Groupon expects to roll out a revamped mobile app.
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Retailers can create their own pages on MySpace and Facebook, and both sites have in the past year made it possible for retailers to distribute shopping applications that consumers can add to their own profile pages. But retailers do not seem to have struck gold.
Newegg created pages on both MySpace and Facebook because “we heard from our customers that’s an area where they live on a daily basis,” Luthi says. Sales from those sites remain small, though growing, and the conversion rate of clicks from MySpace and Facebook is slightly higher than average, he says.
Zazzle, an online retailer that lets consumers create customized items such as t-shirts, tote bags and mugs, launched applications last fall designed to drive traffic from MySpace and Facebook pages to Zazzle. But that approach is not effective because consumers have little incentive to interrupt their socializing to shop, says James Heckman, chief strategy officer at Zazzle.
The real opportunity is to micro-target social networkers, taking advantage of the information they provide themselves, such as their favorite bands, sports teams and movies, says Heckman, who came to Zazzle from MySpace parent company Fox Interactive Media where he helped craft a $900 million search and advertising deal between MySpace and Google.
“If you’ve got a 16-year-old girl whose favorite band is the Beatles, you can advertise a woman’s shirt that’s stylish for a teenager with a Beatles logo,” says Heckman. “How great is that?”
That opportunity is especially inviting for Zazzle, which Heckman says has created merchandising relationships with over 15,000 music groups that would allow consumers to customize items with images and logos of those bands on the Zazzle site. Zazzle has begun testing such ads targeted to MySpace and Facebook users based on their profiles, and click-through rates are more than 10 times higher than on conventional ads, Heckman says. If the test proves successful, Zazzle will expand the micro-targeting program by the third quarter, he says.
By moving beyond static ads, Zazzle is thinking about social networks in the right way, says Donna Hoffman, co-director of the Sloan Center for Internet Retailing at the University of California-Riverside. “You have a community of like-minded people that have self-identified as interested in certain things and you have an opportunity to be in front of them in ways that have meaning for them,” Hoffman says.
Boomers and beyond
While users of MySpace and Facebook skew toward the young, there are also growing opportunities for online retailers among older consumers. Among Baby Boomers, born between 1946 and 1964, 42 million shop online; among consumers born before 1946, 12 million shop online, according to Focalyst LLC, a joint venture of AARP Services Inc. and Kantar, a group of research and consulting firms.
And, at least among older consumers with above-average incomes, online shopping is growing. 65.6% of those over 50 with income of $50,000 or more said they had made at least one Internet purchase in the past year in a 2007 survey by research firm The Media Audit, up from 50.2% in a 2004 survey.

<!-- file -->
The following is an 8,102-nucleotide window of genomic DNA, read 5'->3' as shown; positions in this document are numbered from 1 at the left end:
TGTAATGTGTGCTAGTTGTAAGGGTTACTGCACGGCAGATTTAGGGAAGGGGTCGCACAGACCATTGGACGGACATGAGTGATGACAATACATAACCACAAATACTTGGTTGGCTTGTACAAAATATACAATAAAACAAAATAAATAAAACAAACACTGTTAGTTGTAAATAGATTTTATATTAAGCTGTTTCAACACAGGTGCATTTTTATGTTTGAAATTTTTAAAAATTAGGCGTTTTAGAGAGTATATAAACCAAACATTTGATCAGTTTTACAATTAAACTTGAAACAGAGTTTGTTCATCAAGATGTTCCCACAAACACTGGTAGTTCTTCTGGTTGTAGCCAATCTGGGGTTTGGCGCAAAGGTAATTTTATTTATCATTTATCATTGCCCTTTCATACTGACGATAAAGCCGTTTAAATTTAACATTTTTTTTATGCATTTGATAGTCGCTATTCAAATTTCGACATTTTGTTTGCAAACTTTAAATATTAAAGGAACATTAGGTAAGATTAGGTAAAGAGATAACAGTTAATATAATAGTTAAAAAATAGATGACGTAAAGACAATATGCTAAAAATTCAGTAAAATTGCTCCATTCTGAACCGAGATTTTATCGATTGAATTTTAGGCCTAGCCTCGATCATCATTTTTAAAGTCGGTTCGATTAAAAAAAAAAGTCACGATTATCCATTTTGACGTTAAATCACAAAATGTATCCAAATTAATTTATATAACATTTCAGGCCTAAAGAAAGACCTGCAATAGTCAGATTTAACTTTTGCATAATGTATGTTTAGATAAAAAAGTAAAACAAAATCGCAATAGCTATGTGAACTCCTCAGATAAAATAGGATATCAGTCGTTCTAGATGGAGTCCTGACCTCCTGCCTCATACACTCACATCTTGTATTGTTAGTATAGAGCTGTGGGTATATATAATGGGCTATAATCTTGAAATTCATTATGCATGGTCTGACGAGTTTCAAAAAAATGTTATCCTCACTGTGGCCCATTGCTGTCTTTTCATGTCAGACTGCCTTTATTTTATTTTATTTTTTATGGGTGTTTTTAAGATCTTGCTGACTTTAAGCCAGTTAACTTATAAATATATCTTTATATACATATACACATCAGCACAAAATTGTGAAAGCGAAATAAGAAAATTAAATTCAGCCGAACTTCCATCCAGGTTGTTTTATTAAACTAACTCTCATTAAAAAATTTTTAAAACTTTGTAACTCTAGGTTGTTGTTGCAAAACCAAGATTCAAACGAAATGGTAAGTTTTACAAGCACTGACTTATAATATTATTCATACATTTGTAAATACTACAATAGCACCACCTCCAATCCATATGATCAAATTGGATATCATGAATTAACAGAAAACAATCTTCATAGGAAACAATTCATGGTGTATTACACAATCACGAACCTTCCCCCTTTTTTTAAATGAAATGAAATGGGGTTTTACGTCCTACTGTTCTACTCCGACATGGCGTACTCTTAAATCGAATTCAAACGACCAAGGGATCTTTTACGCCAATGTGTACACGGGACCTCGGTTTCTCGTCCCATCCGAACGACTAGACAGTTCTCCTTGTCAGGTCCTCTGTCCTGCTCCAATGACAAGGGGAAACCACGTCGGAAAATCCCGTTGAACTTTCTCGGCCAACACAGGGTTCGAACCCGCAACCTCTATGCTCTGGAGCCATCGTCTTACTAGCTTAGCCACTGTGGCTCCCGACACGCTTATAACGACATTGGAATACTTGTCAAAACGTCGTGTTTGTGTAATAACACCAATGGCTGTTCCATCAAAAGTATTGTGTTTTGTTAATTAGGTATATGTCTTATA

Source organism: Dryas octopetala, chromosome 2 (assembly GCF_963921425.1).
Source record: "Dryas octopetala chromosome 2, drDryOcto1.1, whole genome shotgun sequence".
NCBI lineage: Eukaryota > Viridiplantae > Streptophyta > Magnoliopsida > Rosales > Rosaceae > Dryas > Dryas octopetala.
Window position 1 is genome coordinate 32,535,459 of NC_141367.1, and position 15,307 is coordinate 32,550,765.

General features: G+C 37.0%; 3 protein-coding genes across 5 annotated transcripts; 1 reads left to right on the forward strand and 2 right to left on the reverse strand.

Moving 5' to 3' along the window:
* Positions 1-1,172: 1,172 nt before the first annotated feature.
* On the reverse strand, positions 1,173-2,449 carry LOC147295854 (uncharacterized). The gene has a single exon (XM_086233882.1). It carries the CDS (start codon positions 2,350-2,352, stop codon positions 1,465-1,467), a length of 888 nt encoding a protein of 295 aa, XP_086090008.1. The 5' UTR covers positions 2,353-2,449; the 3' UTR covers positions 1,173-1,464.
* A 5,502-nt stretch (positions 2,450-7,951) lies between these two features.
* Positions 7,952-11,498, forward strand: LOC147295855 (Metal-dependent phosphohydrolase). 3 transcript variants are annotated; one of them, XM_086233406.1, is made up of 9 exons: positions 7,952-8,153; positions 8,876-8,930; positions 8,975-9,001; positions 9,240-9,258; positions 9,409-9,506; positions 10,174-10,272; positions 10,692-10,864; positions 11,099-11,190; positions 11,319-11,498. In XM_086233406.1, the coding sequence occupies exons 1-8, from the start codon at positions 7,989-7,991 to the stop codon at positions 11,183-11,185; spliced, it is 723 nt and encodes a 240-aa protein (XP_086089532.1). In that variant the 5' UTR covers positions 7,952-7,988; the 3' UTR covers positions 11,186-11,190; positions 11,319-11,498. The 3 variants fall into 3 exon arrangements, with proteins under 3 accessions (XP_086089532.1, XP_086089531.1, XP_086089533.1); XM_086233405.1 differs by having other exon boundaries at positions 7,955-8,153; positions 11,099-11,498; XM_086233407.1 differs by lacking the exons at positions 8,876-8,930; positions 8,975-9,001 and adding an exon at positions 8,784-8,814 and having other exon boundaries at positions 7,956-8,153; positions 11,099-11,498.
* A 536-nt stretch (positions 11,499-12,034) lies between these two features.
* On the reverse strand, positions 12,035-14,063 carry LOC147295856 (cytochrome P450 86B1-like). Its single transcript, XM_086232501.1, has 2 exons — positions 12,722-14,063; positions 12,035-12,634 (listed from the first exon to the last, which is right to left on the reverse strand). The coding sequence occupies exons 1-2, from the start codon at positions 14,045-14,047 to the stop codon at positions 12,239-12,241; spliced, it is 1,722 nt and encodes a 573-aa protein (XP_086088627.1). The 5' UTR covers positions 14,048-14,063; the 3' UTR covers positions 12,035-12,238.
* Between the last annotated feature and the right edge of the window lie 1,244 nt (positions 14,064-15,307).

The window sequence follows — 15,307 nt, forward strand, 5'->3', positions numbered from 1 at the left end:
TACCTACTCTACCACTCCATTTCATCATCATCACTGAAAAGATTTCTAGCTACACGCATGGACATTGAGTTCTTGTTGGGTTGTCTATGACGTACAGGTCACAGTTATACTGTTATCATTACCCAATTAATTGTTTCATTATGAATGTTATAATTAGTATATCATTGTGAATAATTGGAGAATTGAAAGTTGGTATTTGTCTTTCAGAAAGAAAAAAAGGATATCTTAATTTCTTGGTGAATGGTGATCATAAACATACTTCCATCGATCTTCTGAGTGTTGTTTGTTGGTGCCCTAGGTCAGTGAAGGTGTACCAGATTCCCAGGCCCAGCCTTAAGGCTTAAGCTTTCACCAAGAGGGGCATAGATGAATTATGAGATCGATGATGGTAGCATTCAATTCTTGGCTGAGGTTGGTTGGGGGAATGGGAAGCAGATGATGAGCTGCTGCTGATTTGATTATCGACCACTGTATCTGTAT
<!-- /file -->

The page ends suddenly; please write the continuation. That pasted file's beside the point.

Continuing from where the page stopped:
Aiming to make online shopping easier for those consumers, ShopPBS.com last year added icons that enable visitors to increase the font size of text on product pages. Elderluxe.com, which caters to wealthier older consumers, has moved much of the detail about each item to the main product page so visitors “don’t have to work to get to it,” says Patrick Conboy, founder and president.
While many consumers worry about the privacy of data they provide to web sites-even those who shop online-older shoppers are more worried than most. 82% of those 65 and older agree or strongly agree that they don’t like to give their credit card or personal information to web sites, compared with 79% in the 50-64 age range, 74% of those 30-49 and 71% of consumers 18-29, according to the Pew survey.
While especially troubling to older consumers, 75% of all Internet users have some concern about providing personal or payment information online. Eliminating that concern could increase the percentage of online adults who shop via the web from 66% to 73%, the Pew report projects, suggesting that any retailer can boost sales by inspiring trust in visitors.
A world of opportunity
Another way U.S. online retailers can increase sales is by reaching out to the growing number of online consumers outside of North America. The global Internet user population grew 265% from 2000 to 2007 to 1.3 billion consumers, more than 1 billion of them outside of North America, according to Internet market research firm Miniwatts Marketing Group.
Many of those consumers are savvy enough to find online-only U.S. toy retailer Ty’s Toy Box, whose selection includes a number of exclusive or hard-to-find items based on such popular cartoon shows as Doodlebops and Caillou. Without a major marketing push, international orders have grown from 2% of Ty’s sales in 2003 to 13% last year, says Ty Simpson, CEO.
Using carrier DHL he delivers products abroad within three days, and believes that reliable delivery has led to more sales. “They’re confident they’ll get their product,” Simpson says. “That’s a big part of why it grows. Consumers are coming back.”
Even with the proliferation of comparison shopping sites, search engines and new online competitors, e-retailers that meet consumers’ expectations can keep them coming back. 48% of traffic to e-commerce sites in March and 67% of sales came from consumers who typed in a retailer’s URL or clicked on a bookmark, says web analytics firm Coremetrics Inc.
Consumer loyalty is not dead, it’s just that online retailers have to do more today to earn it.
Who’s not online